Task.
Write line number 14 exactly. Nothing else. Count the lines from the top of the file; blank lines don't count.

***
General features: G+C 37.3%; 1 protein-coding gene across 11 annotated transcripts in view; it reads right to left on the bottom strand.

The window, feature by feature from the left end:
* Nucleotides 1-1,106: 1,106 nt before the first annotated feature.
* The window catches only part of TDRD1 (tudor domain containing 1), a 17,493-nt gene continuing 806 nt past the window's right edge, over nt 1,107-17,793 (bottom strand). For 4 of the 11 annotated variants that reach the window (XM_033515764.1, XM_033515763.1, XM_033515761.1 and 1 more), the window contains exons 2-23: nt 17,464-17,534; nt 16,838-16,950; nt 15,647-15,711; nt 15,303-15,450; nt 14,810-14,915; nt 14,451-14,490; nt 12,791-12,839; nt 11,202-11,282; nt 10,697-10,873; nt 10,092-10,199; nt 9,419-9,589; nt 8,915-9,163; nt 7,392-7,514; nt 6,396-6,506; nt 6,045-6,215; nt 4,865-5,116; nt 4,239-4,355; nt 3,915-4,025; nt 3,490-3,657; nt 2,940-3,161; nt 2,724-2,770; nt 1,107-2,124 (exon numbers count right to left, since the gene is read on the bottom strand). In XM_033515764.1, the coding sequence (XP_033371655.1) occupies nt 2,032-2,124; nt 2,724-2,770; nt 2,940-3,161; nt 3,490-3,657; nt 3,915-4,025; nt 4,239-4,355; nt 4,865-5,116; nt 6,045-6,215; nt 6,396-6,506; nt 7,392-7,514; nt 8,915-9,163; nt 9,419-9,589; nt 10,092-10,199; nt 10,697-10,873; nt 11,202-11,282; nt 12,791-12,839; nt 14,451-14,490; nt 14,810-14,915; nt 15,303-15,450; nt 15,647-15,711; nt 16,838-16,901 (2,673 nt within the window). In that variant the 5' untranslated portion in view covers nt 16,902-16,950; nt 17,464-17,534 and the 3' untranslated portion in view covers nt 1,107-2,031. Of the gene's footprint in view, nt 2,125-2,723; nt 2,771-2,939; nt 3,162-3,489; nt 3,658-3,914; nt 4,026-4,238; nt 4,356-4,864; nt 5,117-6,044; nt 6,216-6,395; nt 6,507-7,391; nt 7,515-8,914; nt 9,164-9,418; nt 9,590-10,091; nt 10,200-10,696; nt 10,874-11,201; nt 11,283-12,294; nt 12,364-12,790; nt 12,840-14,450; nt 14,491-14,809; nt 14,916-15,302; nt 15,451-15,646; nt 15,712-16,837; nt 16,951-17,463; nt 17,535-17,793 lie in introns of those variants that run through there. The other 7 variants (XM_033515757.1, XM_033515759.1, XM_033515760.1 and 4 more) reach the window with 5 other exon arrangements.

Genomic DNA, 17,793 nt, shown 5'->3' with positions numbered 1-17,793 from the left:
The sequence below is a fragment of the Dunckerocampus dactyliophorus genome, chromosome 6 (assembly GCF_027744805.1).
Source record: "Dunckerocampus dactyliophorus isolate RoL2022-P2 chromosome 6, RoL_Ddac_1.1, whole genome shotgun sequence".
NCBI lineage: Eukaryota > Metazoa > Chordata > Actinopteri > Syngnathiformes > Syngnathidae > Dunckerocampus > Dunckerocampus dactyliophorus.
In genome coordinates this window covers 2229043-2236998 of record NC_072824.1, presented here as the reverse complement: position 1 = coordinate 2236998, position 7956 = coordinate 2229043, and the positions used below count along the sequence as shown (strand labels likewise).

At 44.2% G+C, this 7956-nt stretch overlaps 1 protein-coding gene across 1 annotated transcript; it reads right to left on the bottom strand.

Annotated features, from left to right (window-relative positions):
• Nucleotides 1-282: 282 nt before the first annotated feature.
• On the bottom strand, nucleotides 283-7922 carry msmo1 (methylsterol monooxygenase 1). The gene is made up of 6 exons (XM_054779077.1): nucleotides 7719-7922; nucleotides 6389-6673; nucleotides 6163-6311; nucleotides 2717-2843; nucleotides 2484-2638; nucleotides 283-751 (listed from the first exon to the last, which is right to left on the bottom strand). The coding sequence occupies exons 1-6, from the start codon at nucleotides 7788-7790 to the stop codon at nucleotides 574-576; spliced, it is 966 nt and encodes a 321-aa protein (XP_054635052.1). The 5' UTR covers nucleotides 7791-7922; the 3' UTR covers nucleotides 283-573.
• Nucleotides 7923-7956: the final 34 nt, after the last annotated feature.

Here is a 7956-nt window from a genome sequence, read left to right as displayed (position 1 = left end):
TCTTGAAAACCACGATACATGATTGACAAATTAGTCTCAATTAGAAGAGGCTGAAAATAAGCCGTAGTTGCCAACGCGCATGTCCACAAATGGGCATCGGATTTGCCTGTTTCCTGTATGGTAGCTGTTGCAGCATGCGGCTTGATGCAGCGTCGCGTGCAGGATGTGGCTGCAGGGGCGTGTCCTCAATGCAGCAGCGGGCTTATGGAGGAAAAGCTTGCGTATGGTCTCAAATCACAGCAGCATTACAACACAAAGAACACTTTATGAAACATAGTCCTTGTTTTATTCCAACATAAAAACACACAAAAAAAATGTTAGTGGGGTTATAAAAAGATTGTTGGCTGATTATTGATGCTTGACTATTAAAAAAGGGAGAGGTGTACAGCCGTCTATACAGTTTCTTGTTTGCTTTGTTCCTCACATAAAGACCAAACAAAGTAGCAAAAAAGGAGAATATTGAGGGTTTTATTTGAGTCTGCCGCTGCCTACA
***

• Nucleotides 7923-7956: the final 34 nt, after the last annotated feature.